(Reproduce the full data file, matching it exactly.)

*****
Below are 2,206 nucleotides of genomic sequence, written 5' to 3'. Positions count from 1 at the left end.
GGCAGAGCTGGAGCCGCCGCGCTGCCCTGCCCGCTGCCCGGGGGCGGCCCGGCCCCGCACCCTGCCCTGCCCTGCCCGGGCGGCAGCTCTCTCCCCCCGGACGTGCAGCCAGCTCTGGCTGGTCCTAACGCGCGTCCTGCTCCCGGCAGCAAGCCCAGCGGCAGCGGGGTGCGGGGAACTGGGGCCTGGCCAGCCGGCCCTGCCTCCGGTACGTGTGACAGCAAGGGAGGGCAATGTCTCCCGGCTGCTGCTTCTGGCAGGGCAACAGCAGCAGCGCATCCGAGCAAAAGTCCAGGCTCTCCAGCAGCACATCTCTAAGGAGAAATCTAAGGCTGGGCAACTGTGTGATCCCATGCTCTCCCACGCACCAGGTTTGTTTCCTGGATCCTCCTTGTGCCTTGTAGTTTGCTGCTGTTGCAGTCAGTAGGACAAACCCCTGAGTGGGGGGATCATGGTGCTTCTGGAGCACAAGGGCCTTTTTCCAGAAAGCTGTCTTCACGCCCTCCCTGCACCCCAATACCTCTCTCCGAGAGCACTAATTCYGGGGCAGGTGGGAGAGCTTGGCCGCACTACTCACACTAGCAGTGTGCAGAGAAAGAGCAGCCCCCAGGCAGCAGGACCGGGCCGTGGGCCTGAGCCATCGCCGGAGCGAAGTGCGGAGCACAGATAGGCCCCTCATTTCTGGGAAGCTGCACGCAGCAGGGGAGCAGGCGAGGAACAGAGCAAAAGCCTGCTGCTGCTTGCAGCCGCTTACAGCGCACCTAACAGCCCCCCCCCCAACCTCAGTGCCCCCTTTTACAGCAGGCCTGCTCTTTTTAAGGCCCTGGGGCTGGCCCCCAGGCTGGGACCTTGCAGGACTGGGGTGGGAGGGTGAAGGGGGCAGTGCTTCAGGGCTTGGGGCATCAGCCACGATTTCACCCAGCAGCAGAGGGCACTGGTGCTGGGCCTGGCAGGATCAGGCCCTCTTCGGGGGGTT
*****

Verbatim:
Below are 2,206 nucleotides of genomic sequence, written 5' to 3'. Positions count from 1 at the left end.
GGCAGAGCTGGAGCCGCCGCGCTGCCCTGCCCGCTGCCCGGGGGCGGCCCGGCCCCGCACCCTGCCCTGCCCTGCCCGGGCGGCAGCTCTCTCCCCCCGGACGTGCAGCCAGCTCTGGCTGGTCCTAACGCGCGTCCTGCTCCCGGCAGCAAGCCCAGCGGCAGCGGGGTGCGGGGAACTGGGGCCTGGCCAGCCGGCCCTGCCTCCGGTACGTGTGACAGCAAGGGAGGGCAATGTCTCCCGGCTGCTGCTTCTGGCAGGGCAACAGCAGCAGCGCATCCGAGCAAAAGTCCAGGCTCTCCAGCAGCACATCTCTAAGGAGAAATCTAAGGCTGGGCAACTGTGTGATCCCATGCTCTCCCACGCACCAGGTTTGTTTCCTGGATCCTCCTTGTGCCTTGTAGTTTGCTGCTGTTGCAGTCAGTAGGACAAACCCCTGAGTGGGGGGATCATGGTGCTTCTGGAGCACAAGGGCCTTTTTCCAGAAAGCTGTCTTCACGCCCTCCCTGCACCCCAATACCTCTCTCCGAGAGCACTAATTCYGGGGCAGGTGGGAGAGCTTGGCCGCACTACTCACACTAGCAGTGTGCAGAGAAAGAGCAGCCCCCAGGCAGCAGGACCGGGCCGTGGGCCTGAGCCATCGCCGGAGCGAAGTGCGGAGCACAGATAGGCCCCTCATTTCTGGGAAGCTGCACGCAGCAGGGGAGCAGGCGAGGAACAGAGCAAAAGCCTGCTGCTGCTTGCAGCCGCTTACAGCGCACCTAACAGCCCCCCCCCCAACCTCAGTGCCCCCTTTTACAGCAGGCCTGCTCTTTTTAAGGCCCTGGGGCTGGCCCCCAGGCTGGGACCTTGCAGGACTGGGGTGGGAGGGTGAAGGGGGCAGTGCTTCAGGGCTTGGGGCATCAGCCACGATTTCACCCAGCAGCAGAGGGCACTGGTGCTGGGCCTGGCAGGATCAGGCCCTCTTCGGGGGGTT